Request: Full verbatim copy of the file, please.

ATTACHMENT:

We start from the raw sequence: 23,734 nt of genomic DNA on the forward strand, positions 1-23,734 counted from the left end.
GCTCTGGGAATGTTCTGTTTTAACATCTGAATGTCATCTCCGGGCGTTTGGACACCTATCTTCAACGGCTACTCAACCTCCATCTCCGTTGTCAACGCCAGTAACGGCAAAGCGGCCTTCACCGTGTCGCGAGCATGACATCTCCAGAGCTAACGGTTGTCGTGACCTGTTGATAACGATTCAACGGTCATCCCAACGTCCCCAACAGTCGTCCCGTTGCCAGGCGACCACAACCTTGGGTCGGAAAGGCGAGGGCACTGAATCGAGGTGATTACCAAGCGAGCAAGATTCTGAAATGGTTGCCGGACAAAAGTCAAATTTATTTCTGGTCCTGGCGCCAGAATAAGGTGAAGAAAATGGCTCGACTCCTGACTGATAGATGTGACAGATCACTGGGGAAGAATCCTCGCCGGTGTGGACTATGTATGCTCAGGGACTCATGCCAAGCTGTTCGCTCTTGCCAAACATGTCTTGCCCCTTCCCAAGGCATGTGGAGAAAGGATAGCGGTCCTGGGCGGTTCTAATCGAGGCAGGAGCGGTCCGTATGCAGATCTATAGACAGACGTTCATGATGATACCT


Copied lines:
We start from the raw sequence: 23,734 nt of genomic DNA on the forward strand, positions 1-23,734 counted from the left end.
GCTCTGGGAATGTTCTGTTTTAACATCTGAATGTCATCTCCGGGCGTTTGGACACCTATCTTCAACGGCTACTCAACCTCCATCTCCGTTGTCAACGCCAGTAACGGCAAAGCGGCCTTCACCGTGTCGCGAGCATGACATCTCCAGAGCTAACGGTTGTCGTGACCTGTTGATAACGATTCAACGGTCATCCCAACGTCCCCAACAGTCGTCCCGTTGCCAGGCGACCACAACCTTGGGTCGGAAAGGCGAGGGCACTGAATCGAGGTGATTACCAAGCGAGCAAGATTCTGAAATGGTTGCCGGACAAAAGTCAAATTTATTTCTGGTCCTGGCGCCAGAATAAGGTGAAGAAAATGGCTCGACTCCTGACTGATAGATGTGACAGATCACTGGGGAAGAATCCTCGCCGGTGTGGACTATGTATGCTCAGGGACTCATGCCAAGCTGTTCGCTCTTGCCAAACATGTCTTGCCCCTTCCCAAGGCATGTGGAGAAAGGATAGCGGTCCTGGGCGGTTCTAATCGAGGCAGGAGCGGTCCGTATGCAGATCTATAGACAGACGTTCATGATGATACCT